In the absence of any encouraging signs from London or Rotterdam, the Finance Minister, Steingrimur Sigfusson, scrambled to ensure that essential help from Nordic countries would remain in place, setting up meetings today with Danish and Norwegian ministers in a bid to shore up loans that will eventually total €1.8bn. The new setback has refreshed the sense among Icelandic politicians that the harsh conditions set by the British Government last October contributed to the public outcry over the repayment plan.

"We will honour our legal obligations," said OgmundurJonasson, the former health minister who resigned in protest at the terms of the deal, which included interest payments of 5.5 per cent. "We recognise what our capitalists were responsible for. But Britain must take its share of responsibility, too. If there was a will by our creditor nations to strike a new deal, we would be willing to look at that."

The British Government has so far not elaborated on an initial statement expressing "disappointment" at President Grimsson's decision. "We expect Iceland to live up to its obligations," a Treasury spokesman reiterated to CNN yesterday. "We support them in finding a way to do that."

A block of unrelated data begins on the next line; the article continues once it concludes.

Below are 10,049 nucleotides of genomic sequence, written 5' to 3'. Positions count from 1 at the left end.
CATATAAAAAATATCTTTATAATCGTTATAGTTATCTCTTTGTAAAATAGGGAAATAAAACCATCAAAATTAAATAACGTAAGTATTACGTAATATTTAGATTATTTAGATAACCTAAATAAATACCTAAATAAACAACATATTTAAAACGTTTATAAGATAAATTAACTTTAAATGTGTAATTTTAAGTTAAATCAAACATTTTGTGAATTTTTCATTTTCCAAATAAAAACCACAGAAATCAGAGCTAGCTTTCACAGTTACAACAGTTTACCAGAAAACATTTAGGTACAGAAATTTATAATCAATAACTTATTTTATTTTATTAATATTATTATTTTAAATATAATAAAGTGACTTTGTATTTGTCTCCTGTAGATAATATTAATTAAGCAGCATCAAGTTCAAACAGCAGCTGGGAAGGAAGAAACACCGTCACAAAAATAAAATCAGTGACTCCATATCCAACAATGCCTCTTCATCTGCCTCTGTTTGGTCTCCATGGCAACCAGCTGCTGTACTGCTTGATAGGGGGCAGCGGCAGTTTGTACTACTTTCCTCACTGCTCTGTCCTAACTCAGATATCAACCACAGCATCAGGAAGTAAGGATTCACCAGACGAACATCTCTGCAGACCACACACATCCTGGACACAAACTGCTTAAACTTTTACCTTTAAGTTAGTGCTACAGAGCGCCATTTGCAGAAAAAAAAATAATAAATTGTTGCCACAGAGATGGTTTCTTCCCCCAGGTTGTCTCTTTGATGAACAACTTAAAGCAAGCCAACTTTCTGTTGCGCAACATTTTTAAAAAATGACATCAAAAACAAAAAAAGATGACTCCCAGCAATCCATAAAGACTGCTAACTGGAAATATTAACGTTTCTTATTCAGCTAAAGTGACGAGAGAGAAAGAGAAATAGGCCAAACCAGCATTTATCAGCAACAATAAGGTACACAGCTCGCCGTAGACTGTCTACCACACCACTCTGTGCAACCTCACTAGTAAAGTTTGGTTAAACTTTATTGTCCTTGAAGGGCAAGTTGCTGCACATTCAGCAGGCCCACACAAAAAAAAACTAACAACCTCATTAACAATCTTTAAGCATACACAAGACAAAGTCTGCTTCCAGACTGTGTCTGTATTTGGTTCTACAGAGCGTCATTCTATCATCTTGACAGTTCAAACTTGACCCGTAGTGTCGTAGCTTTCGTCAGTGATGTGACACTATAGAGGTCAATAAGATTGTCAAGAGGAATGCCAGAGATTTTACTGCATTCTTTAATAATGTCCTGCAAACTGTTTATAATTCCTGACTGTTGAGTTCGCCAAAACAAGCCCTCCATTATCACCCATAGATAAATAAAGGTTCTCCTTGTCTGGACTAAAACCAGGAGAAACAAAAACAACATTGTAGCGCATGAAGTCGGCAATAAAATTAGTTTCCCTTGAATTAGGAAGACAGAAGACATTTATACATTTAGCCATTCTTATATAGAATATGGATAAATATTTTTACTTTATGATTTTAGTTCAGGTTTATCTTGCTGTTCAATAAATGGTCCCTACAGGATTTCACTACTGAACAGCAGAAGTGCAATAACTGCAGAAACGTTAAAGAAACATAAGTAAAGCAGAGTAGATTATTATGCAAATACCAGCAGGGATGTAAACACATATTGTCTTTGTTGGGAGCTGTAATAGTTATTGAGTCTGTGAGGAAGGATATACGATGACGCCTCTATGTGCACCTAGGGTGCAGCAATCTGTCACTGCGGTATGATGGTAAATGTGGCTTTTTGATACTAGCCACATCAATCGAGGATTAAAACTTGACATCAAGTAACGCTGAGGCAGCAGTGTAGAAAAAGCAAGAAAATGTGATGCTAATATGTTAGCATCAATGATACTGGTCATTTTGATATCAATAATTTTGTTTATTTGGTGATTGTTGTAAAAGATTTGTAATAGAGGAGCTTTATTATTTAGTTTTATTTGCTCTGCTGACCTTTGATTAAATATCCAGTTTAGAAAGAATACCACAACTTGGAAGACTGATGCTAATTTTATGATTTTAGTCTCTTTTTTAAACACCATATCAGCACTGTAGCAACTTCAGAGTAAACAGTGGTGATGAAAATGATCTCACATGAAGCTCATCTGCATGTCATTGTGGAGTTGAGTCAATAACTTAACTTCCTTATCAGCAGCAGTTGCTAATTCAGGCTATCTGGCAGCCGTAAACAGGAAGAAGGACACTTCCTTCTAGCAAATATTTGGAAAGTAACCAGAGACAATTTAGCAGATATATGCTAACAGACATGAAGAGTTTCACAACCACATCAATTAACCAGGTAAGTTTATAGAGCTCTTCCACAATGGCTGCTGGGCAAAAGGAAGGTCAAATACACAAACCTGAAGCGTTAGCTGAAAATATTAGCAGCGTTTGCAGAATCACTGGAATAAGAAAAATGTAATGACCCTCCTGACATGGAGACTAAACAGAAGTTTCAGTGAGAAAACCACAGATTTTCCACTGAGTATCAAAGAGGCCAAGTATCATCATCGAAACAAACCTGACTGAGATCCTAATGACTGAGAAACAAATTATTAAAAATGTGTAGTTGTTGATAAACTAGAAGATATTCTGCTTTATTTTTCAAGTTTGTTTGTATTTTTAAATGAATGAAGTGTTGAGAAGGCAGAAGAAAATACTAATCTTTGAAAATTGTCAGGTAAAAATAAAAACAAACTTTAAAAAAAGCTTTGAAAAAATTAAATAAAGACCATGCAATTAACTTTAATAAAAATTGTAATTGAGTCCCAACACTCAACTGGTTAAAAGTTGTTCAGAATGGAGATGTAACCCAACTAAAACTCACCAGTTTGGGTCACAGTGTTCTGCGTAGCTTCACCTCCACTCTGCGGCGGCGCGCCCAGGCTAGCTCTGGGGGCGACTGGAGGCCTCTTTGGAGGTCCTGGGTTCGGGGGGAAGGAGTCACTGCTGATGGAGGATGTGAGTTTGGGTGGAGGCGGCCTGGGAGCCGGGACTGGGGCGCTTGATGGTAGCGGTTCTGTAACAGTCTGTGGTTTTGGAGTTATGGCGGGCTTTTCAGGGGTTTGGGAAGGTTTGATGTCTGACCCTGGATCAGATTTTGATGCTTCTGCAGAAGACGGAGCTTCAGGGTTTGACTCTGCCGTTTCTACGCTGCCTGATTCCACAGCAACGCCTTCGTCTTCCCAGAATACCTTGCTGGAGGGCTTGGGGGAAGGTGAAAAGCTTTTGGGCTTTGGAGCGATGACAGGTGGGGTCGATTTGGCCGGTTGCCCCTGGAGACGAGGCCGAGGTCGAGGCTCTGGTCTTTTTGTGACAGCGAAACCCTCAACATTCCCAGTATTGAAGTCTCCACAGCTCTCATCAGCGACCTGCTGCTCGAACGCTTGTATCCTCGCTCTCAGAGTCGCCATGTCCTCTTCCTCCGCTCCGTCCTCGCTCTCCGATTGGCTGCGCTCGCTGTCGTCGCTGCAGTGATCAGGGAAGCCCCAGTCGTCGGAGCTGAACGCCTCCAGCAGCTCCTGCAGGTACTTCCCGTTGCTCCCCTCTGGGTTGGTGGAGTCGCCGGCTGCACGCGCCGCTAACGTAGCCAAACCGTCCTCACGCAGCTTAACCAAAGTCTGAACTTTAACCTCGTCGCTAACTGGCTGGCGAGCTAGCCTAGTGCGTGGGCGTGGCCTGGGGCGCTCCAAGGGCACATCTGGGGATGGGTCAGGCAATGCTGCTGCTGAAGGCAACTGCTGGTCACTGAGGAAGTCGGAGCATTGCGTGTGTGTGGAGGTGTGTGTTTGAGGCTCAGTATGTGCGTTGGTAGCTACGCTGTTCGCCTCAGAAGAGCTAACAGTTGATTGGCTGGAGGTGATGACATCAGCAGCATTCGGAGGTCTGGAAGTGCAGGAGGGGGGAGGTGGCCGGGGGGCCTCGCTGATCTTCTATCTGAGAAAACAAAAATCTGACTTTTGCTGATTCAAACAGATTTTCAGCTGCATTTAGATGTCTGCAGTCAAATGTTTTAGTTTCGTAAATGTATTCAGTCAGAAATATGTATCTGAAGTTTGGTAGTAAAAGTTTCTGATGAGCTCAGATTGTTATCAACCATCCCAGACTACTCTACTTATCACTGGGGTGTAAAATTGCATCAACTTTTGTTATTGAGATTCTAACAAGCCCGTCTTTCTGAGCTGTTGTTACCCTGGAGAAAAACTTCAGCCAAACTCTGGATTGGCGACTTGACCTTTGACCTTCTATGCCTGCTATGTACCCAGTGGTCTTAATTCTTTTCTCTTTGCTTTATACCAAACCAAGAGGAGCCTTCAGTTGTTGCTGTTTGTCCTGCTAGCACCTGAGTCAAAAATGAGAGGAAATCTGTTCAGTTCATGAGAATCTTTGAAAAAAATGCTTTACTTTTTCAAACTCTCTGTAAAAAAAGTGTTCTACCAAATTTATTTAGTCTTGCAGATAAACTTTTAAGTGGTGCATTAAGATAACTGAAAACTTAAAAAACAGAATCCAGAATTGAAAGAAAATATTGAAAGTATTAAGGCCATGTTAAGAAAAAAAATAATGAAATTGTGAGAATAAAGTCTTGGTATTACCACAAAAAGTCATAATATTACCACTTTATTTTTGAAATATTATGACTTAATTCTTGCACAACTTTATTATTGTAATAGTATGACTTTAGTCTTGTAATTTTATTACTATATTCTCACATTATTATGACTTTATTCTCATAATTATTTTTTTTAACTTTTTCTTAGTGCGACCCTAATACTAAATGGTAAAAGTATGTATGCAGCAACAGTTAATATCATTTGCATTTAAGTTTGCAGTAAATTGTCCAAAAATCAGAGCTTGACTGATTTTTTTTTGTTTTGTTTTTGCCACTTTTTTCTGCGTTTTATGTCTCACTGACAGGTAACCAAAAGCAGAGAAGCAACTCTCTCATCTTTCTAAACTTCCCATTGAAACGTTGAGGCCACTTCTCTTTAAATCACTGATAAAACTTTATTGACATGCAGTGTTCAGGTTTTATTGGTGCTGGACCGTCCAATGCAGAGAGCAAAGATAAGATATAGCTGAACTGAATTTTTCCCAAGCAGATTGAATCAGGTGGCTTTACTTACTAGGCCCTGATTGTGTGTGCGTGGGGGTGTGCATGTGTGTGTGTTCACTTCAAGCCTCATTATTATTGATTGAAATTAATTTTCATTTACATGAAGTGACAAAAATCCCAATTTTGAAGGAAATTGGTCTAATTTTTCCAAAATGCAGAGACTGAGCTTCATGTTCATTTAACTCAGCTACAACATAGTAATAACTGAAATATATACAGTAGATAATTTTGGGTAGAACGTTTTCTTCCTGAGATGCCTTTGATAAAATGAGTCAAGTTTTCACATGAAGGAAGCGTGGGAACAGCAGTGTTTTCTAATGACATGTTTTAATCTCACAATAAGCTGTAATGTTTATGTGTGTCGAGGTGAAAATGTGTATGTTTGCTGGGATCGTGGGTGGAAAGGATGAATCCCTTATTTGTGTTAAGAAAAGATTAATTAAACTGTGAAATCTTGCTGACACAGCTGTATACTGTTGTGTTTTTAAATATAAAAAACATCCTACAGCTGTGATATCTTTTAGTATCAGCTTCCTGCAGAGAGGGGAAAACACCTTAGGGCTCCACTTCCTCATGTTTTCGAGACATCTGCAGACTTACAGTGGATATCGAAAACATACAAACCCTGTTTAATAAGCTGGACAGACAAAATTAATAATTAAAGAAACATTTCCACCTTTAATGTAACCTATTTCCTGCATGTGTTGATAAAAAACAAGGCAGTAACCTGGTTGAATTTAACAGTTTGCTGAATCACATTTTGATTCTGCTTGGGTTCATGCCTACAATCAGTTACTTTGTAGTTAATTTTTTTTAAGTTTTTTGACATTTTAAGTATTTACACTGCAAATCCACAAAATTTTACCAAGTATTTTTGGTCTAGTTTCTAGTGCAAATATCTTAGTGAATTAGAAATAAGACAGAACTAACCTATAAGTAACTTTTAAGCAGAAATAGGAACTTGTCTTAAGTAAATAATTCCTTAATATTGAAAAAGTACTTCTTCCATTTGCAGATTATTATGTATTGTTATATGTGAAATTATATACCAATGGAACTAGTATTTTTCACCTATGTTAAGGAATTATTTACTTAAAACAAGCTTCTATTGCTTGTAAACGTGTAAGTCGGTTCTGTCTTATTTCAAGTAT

The only chink of light was the reassurance reportedly given to the Foreign Minister, Ossur Skarphedinsson, by David Miliband, UK Foreign Secretary, that there was no question of Britain threatening Iceland's entry to the EU over the affair.

Mr Grimsson had earlier taken to the airwaves in the UK to try to persuade Britain to adopt a more conciliatory approach."I think it's important for Alistair Darling and Gordon Brown to realise that a few minutes after they speak to their home audience in Britain, everything they say is being talked about in Icelandic fishing plants and every village and every office," Mr Grimsson told the Today programme. "If they want a constructive outcome of this dispute, they should be aware every sentence they say will have repercussions on the debate in Iceland."